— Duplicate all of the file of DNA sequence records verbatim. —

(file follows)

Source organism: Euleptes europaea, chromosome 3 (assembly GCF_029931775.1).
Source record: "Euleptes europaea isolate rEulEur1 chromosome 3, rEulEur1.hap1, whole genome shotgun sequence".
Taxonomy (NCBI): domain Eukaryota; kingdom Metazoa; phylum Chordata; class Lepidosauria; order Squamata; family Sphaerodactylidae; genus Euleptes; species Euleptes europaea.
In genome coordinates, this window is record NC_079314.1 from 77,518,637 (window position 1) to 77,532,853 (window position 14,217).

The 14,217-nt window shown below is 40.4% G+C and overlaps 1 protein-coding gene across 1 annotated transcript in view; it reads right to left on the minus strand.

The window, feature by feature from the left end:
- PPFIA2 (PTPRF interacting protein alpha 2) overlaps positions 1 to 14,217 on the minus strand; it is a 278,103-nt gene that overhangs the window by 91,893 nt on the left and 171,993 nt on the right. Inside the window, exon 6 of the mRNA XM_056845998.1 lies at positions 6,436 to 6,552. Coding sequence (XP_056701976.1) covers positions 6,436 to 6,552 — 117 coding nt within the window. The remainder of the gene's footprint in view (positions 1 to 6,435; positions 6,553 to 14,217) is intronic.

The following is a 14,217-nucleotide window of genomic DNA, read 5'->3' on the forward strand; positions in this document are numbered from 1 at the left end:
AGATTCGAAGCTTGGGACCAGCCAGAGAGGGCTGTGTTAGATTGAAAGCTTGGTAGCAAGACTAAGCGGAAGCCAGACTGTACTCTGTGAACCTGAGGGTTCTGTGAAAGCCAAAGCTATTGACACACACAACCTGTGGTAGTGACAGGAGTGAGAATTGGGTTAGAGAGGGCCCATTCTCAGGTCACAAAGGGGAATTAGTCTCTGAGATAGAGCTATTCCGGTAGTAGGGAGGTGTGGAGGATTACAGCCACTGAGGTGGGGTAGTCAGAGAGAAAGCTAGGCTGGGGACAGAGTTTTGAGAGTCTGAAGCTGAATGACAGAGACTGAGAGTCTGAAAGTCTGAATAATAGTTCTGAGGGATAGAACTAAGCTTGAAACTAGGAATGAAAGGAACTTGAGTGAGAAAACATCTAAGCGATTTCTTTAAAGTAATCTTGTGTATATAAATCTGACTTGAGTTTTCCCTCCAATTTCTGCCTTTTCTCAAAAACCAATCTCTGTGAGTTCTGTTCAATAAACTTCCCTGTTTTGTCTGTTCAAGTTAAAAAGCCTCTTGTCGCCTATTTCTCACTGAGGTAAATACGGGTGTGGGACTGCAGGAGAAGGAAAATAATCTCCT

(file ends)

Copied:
Source organism: Euleptes europaea, chromosome 3 (assembly GCF_029931775.1).
Source record: "Euleptes europaea isolate rEulEur1 chromosome 3, rEulEur1.hap1, whole genome shotgun sequence".
Taxonomy (NCBI): domain Eukaryota; kingdom Metazoa; phylum Chordata; class Lepidosauria; order Squamata; family Sphaerodactylidae; genus Euleptes; species Euleptes europaea.
In genome coordinates, this window is record NC_079314.1 from 77,518,637 (window position 1) to 77,532,853 (window position 14,217).

The 14,217-nt window shown below is 40.4% G+C and overlaps 1 protein-coding gene across 1 annotated transcript in view; it reads right to left on the minus strand.

The window, feature by feature from the left end:
- PPFIA2 (PTPRF interacting protein alpha 2) overlaps positions 1 to 14,217 on the minus strand; it is a 278,103-nt gene that overhangs the window by 91,893 nt on the left and 171,993 nt on the right. Inside the window, exon 6 of the mRNA XM_056845998.1 lies at positions 6,436 to 6,552. Coding sequence (XP_056701976.1) covers positions 6,436 to 6,552 — 117 coding nt within the window. The remainder of the gene's footprint in view (positions 1 to 6,435; positions 6,553 to 14,217) is intronic.

The following is a 14,217-nucleotide window of genomic DNA, read 5'->3' on the forward strand; positions in this document are numbered from 1 at the left end:
AGATTCGAAGCTTGGGACCAGCCAGAGAGGGCTGTGTTAGATTGAAAGCTTGGTAGCAAGACTAAGCGGAAGCCAGACTGTACTCTGTGAACCTGAGGGTTCTGTGAAAGCCAAAGCTATTGACACACACAACCTGTGGTAGTGACAGGAGTGAGAATTGGGTTAGAGAGGGCCCATTCTCAGGTCACAAAGGGGAATTAGTCTCTGAGATAGAGCTATTCCGGTAGTAGGGAGGTGTGGAGGATTACAGCCACTGAGGTGGGGTAGTCAGAGAGAAAGCTAGGCTGGGGACAGAGTTTTGAGAGTCTGAAGCTGAATGACAGAGACTGAGAGTCTGAAAGTCTGAATAATAGTTCTGAGGGATAGAACTAAGCTTGAAACTAGGAATGAAAGGAACTTGAGTGAGAAAACATCTAAGCGATTTCTTTAAAGTAATCTTGTGTATATAAATCTGACTTGAGTTTTCCCTCCAATTTCTGCCTTTTCTCAAAAACCAATCTCTGTGAGTTCTGTTCAATAAACTTCCCTGTTTTGTCTGTTCAAGTTAAAAAGCCTCTTGTCGCCTATTTCTCACTGAGGTAAATACGGGTGTGGGACTGCAGGAGAAGGAAAATAATCTCCT